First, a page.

Search This Blog

Loading...

Monday, November 22, 2010

So I was walking around Chicago a couple of weeks ago...

Work occasionally sends me away from Motown, and such was the case a couple of weeks ago (nudge/hint to people inclined to wonder about my blogging frequency of late).

I was gone for a full week--a real rarity--but it was something that had to be borne. Since I know Chicago about as well as the topography of Mars, I was cabbed about a lot. Returning to my hotel room on Tuesday evening, I looked forward to dinner and an early sleep. Waiting for the elevator, I arranged my things and grabbed for my hotel key card.

Hmm. Wallet's not in that pocket.

Cue the Wallet Search Macarena--slapping from pocket to pocket until it's found. Very arhythmically, but there you go.

By pocket slap five, I'm starting to develop a nervous tic. Lather, rinse, repeat. No wallet.

Oh, s__t.

It probably fell out in the cab--no worries. I'll just call the cab company using the receipt.

Receipt's basically illegible, with the only recognizable sections saying "Cab Transportation."

I sprint to the service desk of the hotel for some help. Any help. Help! The nice lady behind the counter helped me as much as she could, but Smudge Taxicab was not one she was familiar with.

"Maybe they ran the charge, and you can call your credit card company to find out who it is?"

Great--and clever advice. After struggling to get a good contact number, I called the card company. To quote Mr. Spiccoli: No shirt, no shoes--No Dice.

Hadn't been run yet. But at least they could cancel the card before any damage was done and send me a new one before I checked out of the hotel three days hence.

Which was a start--but I was still without ID. Try to enter any major buildings today without an ID? Can't recommend it. In fact, I was facing the fact I couldn't even get back into my hotel room.

The head of security greeted me, and quizzed me about the contents of my room. We went up to the floor, and he entered the room--carefully shooing me away so I couldn't cheat.

He exited the room, a clear and rising note of exasperation in his voice: "Now, listen Mister..."

I cut him off quickly, and pointed out something I had just noticed: "We're on the 18th floor." At the outset, I had told my room was on the 21st.

Instant mollification: "Oh. Guess that would do it."

We get to the 21st, and after a thorough examination, he said "All right--you check out. By the way, you're going to need to make a police report so you can get on the plane to leave town."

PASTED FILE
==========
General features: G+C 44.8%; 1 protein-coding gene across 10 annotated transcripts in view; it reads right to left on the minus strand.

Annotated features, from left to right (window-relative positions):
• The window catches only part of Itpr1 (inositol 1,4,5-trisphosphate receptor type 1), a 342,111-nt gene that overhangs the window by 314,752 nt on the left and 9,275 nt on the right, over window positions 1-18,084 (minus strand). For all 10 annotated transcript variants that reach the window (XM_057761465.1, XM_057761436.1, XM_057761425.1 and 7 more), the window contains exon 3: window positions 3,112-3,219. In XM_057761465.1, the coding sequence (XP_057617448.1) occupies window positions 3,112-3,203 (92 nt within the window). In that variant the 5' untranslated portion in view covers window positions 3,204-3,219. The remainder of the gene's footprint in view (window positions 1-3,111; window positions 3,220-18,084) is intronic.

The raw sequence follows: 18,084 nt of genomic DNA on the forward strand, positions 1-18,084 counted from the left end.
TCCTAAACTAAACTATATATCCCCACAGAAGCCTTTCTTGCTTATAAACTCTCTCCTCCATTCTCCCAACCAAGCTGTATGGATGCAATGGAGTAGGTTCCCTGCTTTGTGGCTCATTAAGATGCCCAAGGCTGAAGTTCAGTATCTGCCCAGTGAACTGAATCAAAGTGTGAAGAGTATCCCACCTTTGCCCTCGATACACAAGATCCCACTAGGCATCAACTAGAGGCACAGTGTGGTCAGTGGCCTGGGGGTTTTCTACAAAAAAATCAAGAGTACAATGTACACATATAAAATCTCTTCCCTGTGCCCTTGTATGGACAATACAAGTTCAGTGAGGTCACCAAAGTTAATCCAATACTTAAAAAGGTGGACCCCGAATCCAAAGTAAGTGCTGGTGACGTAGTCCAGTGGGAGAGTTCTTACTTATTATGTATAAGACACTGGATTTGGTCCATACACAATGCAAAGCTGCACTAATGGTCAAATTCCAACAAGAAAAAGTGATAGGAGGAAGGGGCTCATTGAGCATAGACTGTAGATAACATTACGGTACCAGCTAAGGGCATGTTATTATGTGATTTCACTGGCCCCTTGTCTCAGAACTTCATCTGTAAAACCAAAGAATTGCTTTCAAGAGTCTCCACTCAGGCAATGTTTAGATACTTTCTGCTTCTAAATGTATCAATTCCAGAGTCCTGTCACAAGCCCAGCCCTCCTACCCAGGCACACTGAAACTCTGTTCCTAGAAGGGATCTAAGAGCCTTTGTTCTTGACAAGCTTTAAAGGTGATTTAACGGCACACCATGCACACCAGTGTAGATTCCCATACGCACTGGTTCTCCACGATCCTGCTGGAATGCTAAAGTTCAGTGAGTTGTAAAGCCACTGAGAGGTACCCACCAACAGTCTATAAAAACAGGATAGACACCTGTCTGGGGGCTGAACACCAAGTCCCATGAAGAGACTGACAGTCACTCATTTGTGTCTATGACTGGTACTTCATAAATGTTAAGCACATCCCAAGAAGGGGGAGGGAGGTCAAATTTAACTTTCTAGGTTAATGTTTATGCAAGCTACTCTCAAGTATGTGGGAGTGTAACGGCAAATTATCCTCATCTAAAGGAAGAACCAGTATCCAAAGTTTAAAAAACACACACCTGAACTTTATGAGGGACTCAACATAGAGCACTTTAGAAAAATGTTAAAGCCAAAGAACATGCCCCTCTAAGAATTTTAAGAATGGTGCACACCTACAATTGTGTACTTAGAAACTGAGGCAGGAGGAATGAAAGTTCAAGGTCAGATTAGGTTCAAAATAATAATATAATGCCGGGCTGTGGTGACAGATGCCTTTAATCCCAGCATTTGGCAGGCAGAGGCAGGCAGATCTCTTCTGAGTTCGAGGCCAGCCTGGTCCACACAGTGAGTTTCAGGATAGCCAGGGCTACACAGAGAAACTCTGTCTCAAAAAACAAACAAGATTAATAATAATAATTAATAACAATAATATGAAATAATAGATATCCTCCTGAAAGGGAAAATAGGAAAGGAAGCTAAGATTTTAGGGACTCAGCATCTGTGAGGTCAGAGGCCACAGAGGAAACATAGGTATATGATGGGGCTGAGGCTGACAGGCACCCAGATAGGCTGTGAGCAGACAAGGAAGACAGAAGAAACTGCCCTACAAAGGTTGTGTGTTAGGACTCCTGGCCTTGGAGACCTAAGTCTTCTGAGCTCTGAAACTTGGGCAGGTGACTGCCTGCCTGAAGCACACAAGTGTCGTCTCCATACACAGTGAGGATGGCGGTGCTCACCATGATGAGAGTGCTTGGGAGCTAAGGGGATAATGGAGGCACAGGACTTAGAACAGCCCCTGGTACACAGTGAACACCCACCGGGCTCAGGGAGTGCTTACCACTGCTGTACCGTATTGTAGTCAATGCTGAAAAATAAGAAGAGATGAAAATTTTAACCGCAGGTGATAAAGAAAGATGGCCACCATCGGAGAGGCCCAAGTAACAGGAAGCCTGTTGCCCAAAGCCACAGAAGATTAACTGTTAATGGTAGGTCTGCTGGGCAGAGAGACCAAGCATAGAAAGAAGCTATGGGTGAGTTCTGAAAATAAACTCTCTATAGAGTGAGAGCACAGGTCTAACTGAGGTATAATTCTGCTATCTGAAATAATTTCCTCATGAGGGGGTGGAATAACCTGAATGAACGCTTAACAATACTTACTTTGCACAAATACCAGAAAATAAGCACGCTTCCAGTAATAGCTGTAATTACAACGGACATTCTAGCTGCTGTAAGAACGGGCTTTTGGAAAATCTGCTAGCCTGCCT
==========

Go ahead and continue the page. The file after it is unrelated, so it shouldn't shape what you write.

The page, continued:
I thanked him, and settled in with the prospect of being stuck in the room, unable to do the work I was in town to do, being sans ID. But at least I was in my room, and ran an internet search for all of the cab companies in Chicago, hoping to find something from Smudge.

There are a lot of cab companies in the Windy City. Defeat.

In despair, I called my wife, eager to hear a sympathetic voice. I finally get through, and we talk for a little while, but not long, as she's driving home with the kids. She'll call when she gets back home.

Good enough.

Ten minutes later she calls back, lottery-winning excitement in her voice:

"CHUCK FROM BLOCKBUSTER CALLED!! HE KNOWS WHERE YOUR WALLET IS!"

As in, yes, Blockbuster Video. She then rattled off a contact number for Chuck, whom I mentally surnamed Easily The Greatest Human Being Walking Our Planet.

But the phone number was odd--it was a home (for us) area code, not a Chicago number.

I shrugged it off--perhaps Chuck was a clairvoyant. I called.

Chuck picked up the phone--yes, he knew about my wallet. And yes, Chuck worked at the Blockbuster nearest our home. How did he know about my wallet?

As it turns out, Chuck had been contacted by a woman named Kristi, who had found my wallet and called him. Chuck gave me her number.

Two orders of bafflement magnitude then became three--Kristi also had a Michigan area code. Never mind. This was good bafflement.

I thanked Chuck profusely, falling just short of offering to name a hypothetical son after him. Charles is a sound boy's name, though...

I call Kristi's number.

A pleasant voice answers and says--Yes! I have your wallet! In Chicago!

She'd found it on the street, walking around with her daughter after visiting the American Girl store on the Magnificent Mile. She'd be delighted to turn it over to a fellow Michigander! Her family's hotel was about a mile away.

I ran an internet map and walked over without incident. By the way, some advice--avoid walking unaccompanied on Columbus Drive at night--it seems like a bad call. The fact I was disheveled, big and moving with a purpose probably helped.

I reached the hotel and met Kristi, who turns out to live in an Oakland County suburb with her children and husband. She saw the wallet sitting there, opened it up and decided she had to get in touch with the poor guy from her home state who had to be in full freakout mode (yep!). She didn't want to fish through the wallet, so she pulled my Blockbuster card and used that to contact me.

Really? Really. We also talked about daughters and the American Girl store, including my Rachel's recent purchase of Lanie. Not so BTW, the American Girl store would be an easy place to go bankrupt.